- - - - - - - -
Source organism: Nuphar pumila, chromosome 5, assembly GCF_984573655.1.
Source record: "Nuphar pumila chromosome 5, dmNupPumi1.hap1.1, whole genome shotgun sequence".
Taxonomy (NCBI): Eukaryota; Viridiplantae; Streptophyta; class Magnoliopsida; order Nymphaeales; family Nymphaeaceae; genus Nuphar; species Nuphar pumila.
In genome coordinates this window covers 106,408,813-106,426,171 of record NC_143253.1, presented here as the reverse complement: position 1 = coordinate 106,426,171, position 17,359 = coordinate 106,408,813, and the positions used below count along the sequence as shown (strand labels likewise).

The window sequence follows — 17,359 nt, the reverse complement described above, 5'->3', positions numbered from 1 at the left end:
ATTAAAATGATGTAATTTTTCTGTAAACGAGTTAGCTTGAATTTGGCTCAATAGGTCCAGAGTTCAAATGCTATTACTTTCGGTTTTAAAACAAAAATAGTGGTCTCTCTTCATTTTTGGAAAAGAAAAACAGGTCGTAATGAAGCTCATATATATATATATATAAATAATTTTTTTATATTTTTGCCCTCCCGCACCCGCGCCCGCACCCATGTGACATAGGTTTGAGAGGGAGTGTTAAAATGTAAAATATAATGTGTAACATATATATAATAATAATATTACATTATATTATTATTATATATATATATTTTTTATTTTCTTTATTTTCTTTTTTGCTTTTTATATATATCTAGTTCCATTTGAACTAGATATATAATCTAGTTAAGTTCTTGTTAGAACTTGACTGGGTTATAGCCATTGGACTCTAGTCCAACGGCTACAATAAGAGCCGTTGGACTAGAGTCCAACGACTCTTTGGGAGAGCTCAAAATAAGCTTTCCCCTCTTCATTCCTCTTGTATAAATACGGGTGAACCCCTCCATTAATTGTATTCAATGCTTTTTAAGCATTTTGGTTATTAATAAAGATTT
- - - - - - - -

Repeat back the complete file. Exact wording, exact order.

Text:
Source organism: Nuphar pumila, chromosome 5, assembly GCF_984573655.1.
Source record: "Nuphar pumila chromosome 5, dmNupPumi1.hap1.1, whole genome shotgun sequence".
Taxonomy (NCBI): Eukaryota; Viridiplantae; Streptophyta; class Magnoliopsida; order Nymphaeales; family Nymphaeaceae; genus Nuphar; species Nuphar pumila.
In genome coordinates this window covers 106,408,813-106,426,171 of record NC_143253.1, presented here as the reverse complement: position 1 = coordinate 106,426,171, position 17,359 = coordinate 106,408,813, and the positions used below count along the sequence as shown (strand labels likewise).

The window sequence follows — 17,359 nt, the reverse complement described above, 5'->3', positions numbered from 1 at the left end:
ATTAAAATGATGTAATTTTTCTGTAAACGAGTTAGCTTGAATTTGGCTCAATAGGTCCAGAGTTCAAATGCTATTACTTTCGGTTTTAAAACAAAAATAGTGGTCTCTCTTCATTTTTGGAAAAGAAAAACAGGTCGTAATGAAGCTCATATATATATATATATAAATAATTTTTTTATATTTTTGCCCTCCCGCACCCGCGCCCGCACCCATGTGACATAGGTTTGAGAGGGAGTGTTAAAATGTAAAATATAATGTGTAACATATATATAATAATAATATTACATTATATTATTATTATATATATATATTTTTTATTTTCTTTATTTTCTTTTTTGCTTTTTATATATATCTAGTTCCATTTGAACTAGATATATAATCTAGTTAAGTTCTTGTTAGAACTTGACTGGGTTATAGCCATTGGACTCTAGTCCAACGGCTACAATAAGAGCCGTTGGACTAGAGTCCAACGACTCTTTGGGAGAGCTCAAAATAAGCTTTCCCCTCTTCATTCCTCTTGTATAAATACGGGTGAACCCCTCCATTAATTGTATTCAATGCTTTTTAAGCATTTTGGTTATTAATAAAGATTT